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Medishield Life: What is clear and not so clear




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The scheme, the details of which were announced on Thursday, is to give Singaporeans peace of mind, a phrase that is being used often by the government.

How far will it go in assuring Singaporeans, especially older Singaporeans, that it is better to die than fall sick? Here we try to break down the scheme to itemise the clear and not-so-clear aspects.

Clear: MediShield Life pays more for large medical bills

You can claim up to $700 (previously $450) for a night in the normal ward and $1,200 (previously $900) for an ICU ward.

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If you visit a community hospital, your first $350 (previously $250) is covered.

The new scheme offsets $2,000 (previously $1,100) of your surgical cost. Cancer patients can claim $3,000 a month for their chemotherapy sessions, and up to $500 for each radiotherapy session.

Clear: In return, premiums will increase

Starting from 2015, you may have to pay up to 3 per cent more than your current premiums. If you have pre-existing conditions, you will pay an extra 30 per cent in premiums for the next 10 years.

The silver lining is that the government will provide transitional subsidies until 2019 for all Singaporeans. Additional subsidies will be given to middle and lower-income groups.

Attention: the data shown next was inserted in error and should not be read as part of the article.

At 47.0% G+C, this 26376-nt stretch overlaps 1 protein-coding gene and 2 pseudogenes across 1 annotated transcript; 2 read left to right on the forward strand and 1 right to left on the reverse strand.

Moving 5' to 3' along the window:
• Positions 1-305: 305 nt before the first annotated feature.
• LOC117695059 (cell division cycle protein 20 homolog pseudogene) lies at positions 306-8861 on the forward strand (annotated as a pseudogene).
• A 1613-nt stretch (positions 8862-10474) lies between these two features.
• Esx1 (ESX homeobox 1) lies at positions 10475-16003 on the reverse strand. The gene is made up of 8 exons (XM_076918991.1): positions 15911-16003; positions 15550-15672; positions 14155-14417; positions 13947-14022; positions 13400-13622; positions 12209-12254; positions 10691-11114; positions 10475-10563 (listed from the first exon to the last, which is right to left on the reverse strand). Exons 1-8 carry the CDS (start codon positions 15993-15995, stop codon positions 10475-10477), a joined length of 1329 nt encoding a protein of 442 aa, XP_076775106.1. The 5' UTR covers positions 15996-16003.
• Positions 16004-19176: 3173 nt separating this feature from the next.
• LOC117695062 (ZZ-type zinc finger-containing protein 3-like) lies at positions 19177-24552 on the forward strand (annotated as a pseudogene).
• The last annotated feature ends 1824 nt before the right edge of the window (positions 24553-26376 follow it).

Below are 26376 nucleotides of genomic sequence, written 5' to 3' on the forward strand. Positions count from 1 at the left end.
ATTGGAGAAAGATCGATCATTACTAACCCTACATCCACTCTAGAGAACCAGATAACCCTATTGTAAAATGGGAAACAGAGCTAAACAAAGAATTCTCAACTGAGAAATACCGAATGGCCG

Not so clear: Lower income group with pre-existing conditions

The government has yet to address this issue.

What kind of subsidies will be given to those with pre-existing conditions and to those from the lower income group?

An example in TODAY showed a family earning $5,000 a month with two young children and two elderly parents. They will have to pay $140 monthly after receiving subsidies if they are eligible.

Will they be able to afford the additional 30 per cent if the family members have pre-existing conditions? And when the transitional subsidies end in 2019?

Not so clear: Claim limits may pose a problem to more people

The good news is there will be no more lifetime claim limit (previously capped at $300,000).

But Professor Paul Tambyah, an academic physician, said: “The other claim limits in the scheme can be a problem for many people.” [See claim limits here]

MediShield covers only 2.2 per cent of total cost in . “If MediShield Life covers double the amount, it would still leave a gap of 95 per cent of cost, which has to be covered by government subsidies, private insurance and out of pocket expenses.

“There will still be a great need for private insurance to cover deductibles and excess costs over the daily and annual limits,” he pointed out.

He said that while needy Singaporeans can depend on Medifund, the “sandwich class” who do not qualify for subsidies might be at risk.

Medishield Life doesn’t seem to address this point.

Not so clear: Premiums are increasing, but outpatient costs are not addressed

Tambyah noted: “It is true that the most expensive care is inpatient care. But unfortunately, outpatient costs and primary care are not addressed in this round of reforms.”

It looks like patients will have to bear their own outpatient costs, except for those who are seeking cancer treatment.

How would the outpatient costs coupled with the increase in premiums affect Singaporeans?

We will have to wait for more details to find out…

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